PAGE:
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In linguistics, grammar is the set of structural rules governing the composition of clauses, phrases, and words in any given natural language. The term refers also to the study of such rules, and this field includes morphology, syntax, and phonology, often complemented by phonetics, semantics, and pragmatics.
For linguists, grammar refers to cognitive information underlying language use. Speakers of a language have a set of internalized rules for using that language. These rules constitute grammar, and the vast majority of the information in the grammar is—at least in the case of one's native language—acquired not by conscious study or instruction, but by observing other speakers. Much of this work is done during early childhood; learning a language later in life usually involves a greater degree of explicit instruction.
The term "grammar" can also be used to describe the rules that govern the linguistic behaviour of a group of speakers. The term "English grammar", therefore, may have several meanings. It may refer to the whole of English grammar, that is, to the grammars of all the speakers of the language, in which case, the term encompasses a great deal of variation. Alternatively, it may refer only to what is common to the grammars of all, or of the vast majority of English speakers (such as subject–verb–object word order in simple declarative sentences). Or it may refer to the rules of a particular, relatively well-defined variety of English (such as standard English for a particular region).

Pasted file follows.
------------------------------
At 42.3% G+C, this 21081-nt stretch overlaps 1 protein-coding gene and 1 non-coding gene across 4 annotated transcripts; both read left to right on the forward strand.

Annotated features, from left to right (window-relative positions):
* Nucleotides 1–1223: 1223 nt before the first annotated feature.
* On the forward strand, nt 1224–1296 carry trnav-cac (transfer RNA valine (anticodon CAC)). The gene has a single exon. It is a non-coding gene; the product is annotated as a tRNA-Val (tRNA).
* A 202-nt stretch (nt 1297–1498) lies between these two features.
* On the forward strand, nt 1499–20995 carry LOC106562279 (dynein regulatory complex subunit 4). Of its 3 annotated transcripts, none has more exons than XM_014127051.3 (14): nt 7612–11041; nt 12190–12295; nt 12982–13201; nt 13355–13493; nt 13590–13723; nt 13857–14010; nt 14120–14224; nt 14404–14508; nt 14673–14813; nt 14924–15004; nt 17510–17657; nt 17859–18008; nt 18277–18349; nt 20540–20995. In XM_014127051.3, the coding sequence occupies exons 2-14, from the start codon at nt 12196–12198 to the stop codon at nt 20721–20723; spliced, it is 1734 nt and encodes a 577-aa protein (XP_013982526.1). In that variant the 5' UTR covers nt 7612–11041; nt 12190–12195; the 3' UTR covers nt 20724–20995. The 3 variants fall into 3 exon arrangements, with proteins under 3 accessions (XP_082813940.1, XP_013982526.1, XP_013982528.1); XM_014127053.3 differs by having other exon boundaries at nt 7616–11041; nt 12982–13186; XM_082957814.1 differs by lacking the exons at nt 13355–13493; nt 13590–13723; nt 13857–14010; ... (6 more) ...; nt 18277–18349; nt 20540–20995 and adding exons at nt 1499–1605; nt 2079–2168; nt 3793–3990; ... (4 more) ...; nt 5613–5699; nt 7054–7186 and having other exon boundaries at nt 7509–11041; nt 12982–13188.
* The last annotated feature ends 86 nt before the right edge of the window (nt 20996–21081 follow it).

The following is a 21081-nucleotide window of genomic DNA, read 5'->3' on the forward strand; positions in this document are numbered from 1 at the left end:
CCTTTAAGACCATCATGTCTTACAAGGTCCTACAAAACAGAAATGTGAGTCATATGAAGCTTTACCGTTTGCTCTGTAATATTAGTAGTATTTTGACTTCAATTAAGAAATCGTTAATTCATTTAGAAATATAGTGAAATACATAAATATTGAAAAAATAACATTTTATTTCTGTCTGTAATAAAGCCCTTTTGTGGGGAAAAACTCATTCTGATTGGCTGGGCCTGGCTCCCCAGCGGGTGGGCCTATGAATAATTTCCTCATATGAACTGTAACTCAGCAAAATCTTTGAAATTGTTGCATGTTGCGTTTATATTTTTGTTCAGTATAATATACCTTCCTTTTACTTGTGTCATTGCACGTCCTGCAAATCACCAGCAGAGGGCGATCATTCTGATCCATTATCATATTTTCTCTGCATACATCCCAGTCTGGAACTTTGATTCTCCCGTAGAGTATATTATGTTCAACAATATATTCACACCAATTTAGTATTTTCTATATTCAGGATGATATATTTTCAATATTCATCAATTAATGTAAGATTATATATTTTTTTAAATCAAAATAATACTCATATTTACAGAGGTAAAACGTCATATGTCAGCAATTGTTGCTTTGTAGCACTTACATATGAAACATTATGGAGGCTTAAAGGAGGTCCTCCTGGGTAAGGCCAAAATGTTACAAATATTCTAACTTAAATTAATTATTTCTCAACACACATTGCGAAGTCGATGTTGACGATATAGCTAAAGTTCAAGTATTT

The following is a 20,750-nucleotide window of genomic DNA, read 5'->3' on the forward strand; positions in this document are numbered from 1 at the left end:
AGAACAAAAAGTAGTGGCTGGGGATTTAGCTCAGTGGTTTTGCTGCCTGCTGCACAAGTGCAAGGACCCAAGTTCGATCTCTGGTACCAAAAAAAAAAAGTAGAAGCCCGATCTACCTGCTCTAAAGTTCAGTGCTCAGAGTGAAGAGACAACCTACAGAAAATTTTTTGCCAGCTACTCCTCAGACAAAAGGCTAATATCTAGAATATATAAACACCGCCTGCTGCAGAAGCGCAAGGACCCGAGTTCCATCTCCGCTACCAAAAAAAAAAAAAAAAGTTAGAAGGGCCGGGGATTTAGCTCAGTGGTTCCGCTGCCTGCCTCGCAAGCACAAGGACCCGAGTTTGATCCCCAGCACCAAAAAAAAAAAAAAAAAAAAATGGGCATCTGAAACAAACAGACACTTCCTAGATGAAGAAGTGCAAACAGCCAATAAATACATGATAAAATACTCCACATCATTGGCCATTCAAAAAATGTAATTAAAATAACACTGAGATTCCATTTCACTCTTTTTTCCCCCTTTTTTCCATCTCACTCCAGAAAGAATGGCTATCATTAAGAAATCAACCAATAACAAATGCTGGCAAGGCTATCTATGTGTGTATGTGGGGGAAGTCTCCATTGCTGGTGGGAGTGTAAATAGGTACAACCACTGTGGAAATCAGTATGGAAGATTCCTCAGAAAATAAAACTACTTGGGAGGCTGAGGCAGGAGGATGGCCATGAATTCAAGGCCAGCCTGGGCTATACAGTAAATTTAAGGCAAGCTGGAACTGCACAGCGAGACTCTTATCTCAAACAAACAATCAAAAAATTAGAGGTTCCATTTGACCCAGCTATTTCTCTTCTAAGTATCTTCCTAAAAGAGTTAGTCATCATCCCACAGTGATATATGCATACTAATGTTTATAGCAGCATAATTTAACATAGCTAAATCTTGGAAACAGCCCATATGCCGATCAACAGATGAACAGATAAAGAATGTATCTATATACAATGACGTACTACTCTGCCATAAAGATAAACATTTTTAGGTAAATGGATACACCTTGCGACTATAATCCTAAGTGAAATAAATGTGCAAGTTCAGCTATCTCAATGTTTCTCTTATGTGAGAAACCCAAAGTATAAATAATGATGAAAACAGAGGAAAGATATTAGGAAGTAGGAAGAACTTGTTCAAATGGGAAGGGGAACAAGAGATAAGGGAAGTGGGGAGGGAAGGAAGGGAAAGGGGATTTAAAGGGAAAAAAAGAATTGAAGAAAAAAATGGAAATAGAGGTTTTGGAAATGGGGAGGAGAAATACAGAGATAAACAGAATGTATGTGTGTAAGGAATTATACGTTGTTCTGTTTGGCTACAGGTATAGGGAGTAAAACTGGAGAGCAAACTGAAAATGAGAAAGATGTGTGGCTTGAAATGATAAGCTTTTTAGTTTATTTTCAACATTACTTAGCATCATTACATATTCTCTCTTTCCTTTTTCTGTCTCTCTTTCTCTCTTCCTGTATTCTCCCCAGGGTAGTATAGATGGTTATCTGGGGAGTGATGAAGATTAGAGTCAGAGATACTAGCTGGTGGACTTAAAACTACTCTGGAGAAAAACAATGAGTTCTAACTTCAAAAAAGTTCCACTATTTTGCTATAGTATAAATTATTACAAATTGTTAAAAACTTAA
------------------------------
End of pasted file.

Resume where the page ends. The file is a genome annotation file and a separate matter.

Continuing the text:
A specific description, study or analysis of such rules may also be referred to as a grammar. A reference book describing the grammar of a language is called a "reference grammar" or simply "a grammar" (see History of English grammars). A fully explicit grammar that exhaustively describes the grammatical constructions of a language is called a descriptive grammar. This kind of linguistic description contrasts with linguistic prescription, an attempt to discourage or suppress some grammatical constructions, while promoting others. For example, preposition stranding occurs widely in Germanic languages and has a long history in English. John Dryden, however, objected to it (without explanation), leading other English speakers to avoid the construction and discourage its use.
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